Of Molecules and Men
Atoms and molecules are tiny but can have a big influence on the habitability of planets and astrobiologists’ theories about them.
Hydroxyl ions (one oxygen and one hydrogen) are highly reactive ions formed by the breakdown of ozone by the sun. Science Daily reported that others are formed at night by a different process. This process was not observed till scientists at the University of Pennsylvania found a short-lived intermediate. Hydroxyl ions act as the “atmosphere’s detergent,” the article says, taking the initial steps in the breakdown of hydrocarbons and other pollutants.
Water is, of course, the ultimate prerequisite for life in the minds of most astrobiologists – so much so, that they think “life” whenever they find ice (see hydrobioscopy). The latest story being told about stars and our early solar system is that water is older than the sun. Scientists at the Carnegie Institute of Washington, reported Live Science, did not actually observe water before the sun. They just figured with their models that it had to be, or else the ratios of heavy water (containing deuterium instead of hydrogen) wouldn’t work.
“The implications of our study are that interstellar water-ice remarkably survived the incredibly violent process of stellar birth to then be incorporated into planetary bodies“study lead author Ilse Cleeves, an astronomy Ph.D. student at the University of Michigan, told Space.com….
“A significant fraction of Earth’s water is likely incredibly old, so old that it predates the Earth itself,” Cleeves said. “For me, uncovering these kinds of direct links between our daily experience and the galaxy at large is fascinating and puts a wonderful perspective on our place in the universe.“
Polonium-209 is an atomic isotope, not a molecule. It made news recently by getting a new age. The old half-life was 102 years. That has been increased by 25%, PhysOrg says, to 125.6 years. “The difficulty in measuring the particular Po-209 half-life arises from its scarcity in pure form, the long length of its half-life, and the specific types of radiation involved in its decay.” Po-209 has long been used as a tracer for geophysical processes. What effect might this change have? “Because sediment cores are used for determining human impact on the environment over the past century, the new measurement could impact these studies as well as other environmental measurements and biological assays.” The article did not discuss whether this revision would impact half-life measurements of longer-lived isotopes used in radiometric dating.
Cellulose is a molecule that is stronger, ounce-for-ounce, than steel, Science Daily says. It is also the most abundant organic compound on earth—a primary component of wood and plant stems that keeps plants upright. It is also indigestible except by bacteria. Purdue University scientists recently determined the structure of the enzyme, cellulose synthase, that makes cellulose. This knowledge might help bioengineers “make new kinds of natural products to replace those we now make from oil.”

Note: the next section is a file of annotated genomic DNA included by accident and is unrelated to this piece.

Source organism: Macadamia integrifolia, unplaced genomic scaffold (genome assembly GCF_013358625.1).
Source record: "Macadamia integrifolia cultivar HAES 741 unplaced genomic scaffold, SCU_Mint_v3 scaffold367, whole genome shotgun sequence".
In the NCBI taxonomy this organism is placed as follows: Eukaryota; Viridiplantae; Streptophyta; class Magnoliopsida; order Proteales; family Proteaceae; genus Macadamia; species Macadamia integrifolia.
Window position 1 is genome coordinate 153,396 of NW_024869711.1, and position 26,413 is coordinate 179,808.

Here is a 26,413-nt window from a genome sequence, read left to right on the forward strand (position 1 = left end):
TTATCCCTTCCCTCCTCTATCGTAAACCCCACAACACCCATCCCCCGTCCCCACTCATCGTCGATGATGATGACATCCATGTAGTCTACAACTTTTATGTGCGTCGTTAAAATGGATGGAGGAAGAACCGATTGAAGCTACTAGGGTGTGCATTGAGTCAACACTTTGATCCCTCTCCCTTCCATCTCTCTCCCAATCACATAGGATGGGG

Isopropyl cyanide has been found in space, Cornell University announced. What does that imply? It’s big news for astrobiologists, who feel that it shows that branched molecules can form naturally. Many amino acids have branching parts. “The branched carbon structure of isopropyl cyanide is a common feature in molecules that are needed for life — such as amino acids, which are the building blocks of proteins,” the press release says. “This new discovery lends weight to the idea that biologically crucial molecules, like amino acids that are commonly found in meteorites, are produced early in the process of star formation — even before planets such as Earth are formed.” The BBC News really pushed the life angle in its coverage.
Elementary, my star flotsam: How do stars make the elements? Arizona State wants to know. It has its own version of Genesis:
In the beginning, all was hydrogen – and helium, plus a bit of lithium. Three elements in all. Today’s universe, however, has nearly a hundred naturally occurring elements, with thousands of variants (isotopes), and more likely to come.
ASU will be joining with other universities to figure out how elements are made by supernovae and “chemical evolution” after the big bang (for problems with getting lithium from the big bang, see the 9/15/14 entry) . According to current theories of nucleosynthesis, stars “crank out carbon, nitrogen, oxygen and all those good things that make you and me.” This has been common thought for decades. “While the broad outline is clear, details are a lot murkier,” ASU astrophysicist Frank Timmes admits. We also don’t know how the first stars made of hydrogen and helium did it, because “all those stars are gone”. Our sun is made of elements that didn’t exist in the big bang, he explains, so our sun must be the end product of “many, many previous generations of stars”. How many?
Timmes explains, “A typical massive star, in round numbers, lives about a million years. The Big Bang occurred about 7 billion years before the sun formed. I need a thousand generations of massive stars to get us to a billion years, so I need on the order of 10,000 generations of massive stars to get one with the sun’s composition.”
The whole theory relies on models of supernovas. Those are observable, but the underlying mechanisms and the processes of nucleosynthesis are not. “In a loose, hand-waving sense, we know that stars explode, of course, but exactly how it happens isn’t well-known or understood.”
If you can keep your head with observable science when all the experts about you run are losing theirs with hand-waving models based on evolutionary assumptions leading to just-so stories, yours is the Earth and everything that’s in it, and—which is more—you’ll be a Man, my son!